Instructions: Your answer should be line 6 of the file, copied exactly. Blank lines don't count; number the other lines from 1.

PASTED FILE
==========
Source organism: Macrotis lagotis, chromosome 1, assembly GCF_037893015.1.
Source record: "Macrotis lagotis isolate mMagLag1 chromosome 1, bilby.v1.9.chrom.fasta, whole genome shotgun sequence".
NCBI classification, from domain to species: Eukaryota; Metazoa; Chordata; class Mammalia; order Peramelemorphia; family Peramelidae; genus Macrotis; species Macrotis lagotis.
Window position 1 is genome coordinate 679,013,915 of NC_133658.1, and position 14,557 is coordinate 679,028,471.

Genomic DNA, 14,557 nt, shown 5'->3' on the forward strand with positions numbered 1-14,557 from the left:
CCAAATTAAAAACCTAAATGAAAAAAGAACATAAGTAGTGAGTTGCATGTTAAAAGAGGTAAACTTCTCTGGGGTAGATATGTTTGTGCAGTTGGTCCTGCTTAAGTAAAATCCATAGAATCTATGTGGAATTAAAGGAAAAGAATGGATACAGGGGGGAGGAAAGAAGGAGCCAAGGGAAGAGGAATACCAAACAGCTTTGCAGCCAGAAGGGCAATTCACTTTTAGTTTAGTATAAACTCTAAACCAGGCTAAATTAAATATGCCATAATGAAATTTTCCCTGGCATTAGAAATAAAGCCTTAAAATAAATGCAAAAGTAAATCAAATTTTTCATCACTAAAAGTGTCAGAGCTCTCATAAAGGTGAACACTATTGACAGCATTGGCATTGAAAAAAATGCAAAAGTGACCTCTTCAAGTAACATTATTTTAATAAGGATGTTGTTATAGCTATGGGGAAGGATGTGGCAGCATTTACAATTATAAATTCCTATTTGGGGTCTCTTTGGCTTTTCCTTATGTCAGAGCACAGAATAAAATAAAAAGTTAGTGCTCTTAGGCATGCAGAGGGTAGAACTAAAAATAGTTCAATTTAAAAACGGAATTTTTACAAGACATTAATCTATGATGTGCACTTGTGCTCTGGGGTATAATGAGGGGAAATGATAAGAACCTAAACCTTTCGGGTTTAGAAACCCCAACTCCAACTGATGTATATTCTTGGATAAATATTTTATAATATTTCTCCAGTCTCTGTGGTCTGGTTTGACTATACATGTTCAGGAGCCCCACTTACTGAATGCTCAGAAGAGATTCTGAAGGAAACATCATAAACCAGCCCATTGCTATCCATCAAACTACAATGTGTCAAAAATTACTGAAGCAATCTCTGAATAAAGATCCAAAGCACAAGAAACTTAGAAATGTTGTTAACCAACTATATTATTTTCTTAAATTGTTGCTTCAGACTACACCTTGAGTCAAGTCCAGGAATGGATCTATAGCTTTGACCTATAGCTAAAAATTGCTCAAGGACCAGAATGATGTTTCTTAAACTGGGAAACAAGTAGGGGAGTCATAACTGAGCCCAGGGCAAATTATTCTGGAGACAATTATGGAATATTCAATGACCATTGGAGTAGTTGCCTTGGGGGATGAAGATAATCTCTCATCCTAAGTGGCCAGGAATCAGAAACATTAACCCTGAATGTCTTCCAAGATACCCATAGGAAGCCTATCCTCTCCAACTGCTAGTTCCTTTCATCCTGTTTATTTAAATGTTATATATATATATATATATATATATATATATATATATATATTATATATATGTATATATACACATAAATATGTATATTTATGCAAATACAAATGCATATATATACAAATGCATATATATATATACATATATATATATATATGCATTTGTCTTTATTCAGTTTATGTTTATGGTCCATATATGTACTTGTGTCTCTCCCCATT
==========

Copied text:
CCAAATTAAAAACCTAAATGAAAAAAGAACATAAGTAGTGAGTTGCATGTTAAAAGAGGTAAACTTCTCTGGGGTAGATATGTTTGTGCAGTTGGTCCTGCTTAAGTAAAATCCATAGAATCTATGTGGAATTAAAGGAAAAGAATGGATACAGGGGGGAGGAAAGAAGGAGCCAAGGGAAGAGGAATACCAAACAGCTTTGCAGCCAGAAGGGCAATTCACTTTTAGTTTAGTATAAACTCTAAACCAGGCTAAATTAAATATGCCATAATGAAATTTTCCCTGGCATTAGAAATAAAGCCTTAAAATAAATGCAAAAGTAAATCAAATTTTTCATCACTAAAAGTGTCAGAGCTCTCATAAAGGTGAACACTATTGACAGCATTGGCATTGAAAAAAATGCAAAAGTGACCTCTTCAAGTAACATTATTTTAATAAGGATGTTGTTATAGCTATGGGGAAGGATGTGGCAGCATTTACAATTATAAATTCCTATTTGGGGTCTCTTTGGCTTTTCCTTATGTCAGAGCACAGAATAAAATAAAAAGTTAGTGCTCTTAGGCATGCAGAGGGTAGAACTAAAAATAGTTCAATTTAAAAACGGAATTTTTACAAGACATTAATCTATGATGTGCACTTGTGCTCTGGGGTATAATGAGGGGAAATGATAAGAACCTAAACCTTTCGGGTTTAGAAACCCCAACTCCAACTGATGTATATTCTTGGATAAATATTTTATAATATTTCTCCAGTCTCTGTGGTCTGGTTTGACTATACATGTTCAGGAGCCCCACTTACTGAATGCTCAGAAGAGATTCTGAAGGAAACATCATAAACCAGCCCATTGCTATCCATCAAACTACAATGTGTCAAAAATTACTGAAGCAATCTCTGAATAAAGATCCAAAGCACAAGAAACTTAGAAATGTTGTTAACCAACTATATTATTTTCTTAAATTGTTGCTTCAGACTACACCTTGAGTCAAGTCCAGGAATGGATCTATAGCTTTGACCTATAGCTAAAAATTGCTCAAGGACCAGAATGATGTTTCTTAAACTGGGAAACAAGTAGGGGAGTCATAACTGAGCCCAGGGCAAATTATTCTGGAGACAATTATGGAATATTCAATGACCATTGGAGTAGTTGCCTTGGGGGATGAAGATAATCTCTCATCCTAAGTGGCCAGGAATCAGAAACATTAACCCTGAATGTCTTCCAAGATACCCATAGGAAGCCTATCCTCTCCAACTGCTAGTTCCTTTCATCCTGTTTATTTAAATGTTATATATATATATATATATATATATATATATATATATATATTATATATATGTATATATACACATAAATATGTATATTTATGCAAATACAAATGCATATATATACAAATGCATATATATATATACATATATATATATATATGCATTTGTCTTTATTCAGTTTATGTTTATGGTCCATATATGTACTTGTGTCTCTCCCCATT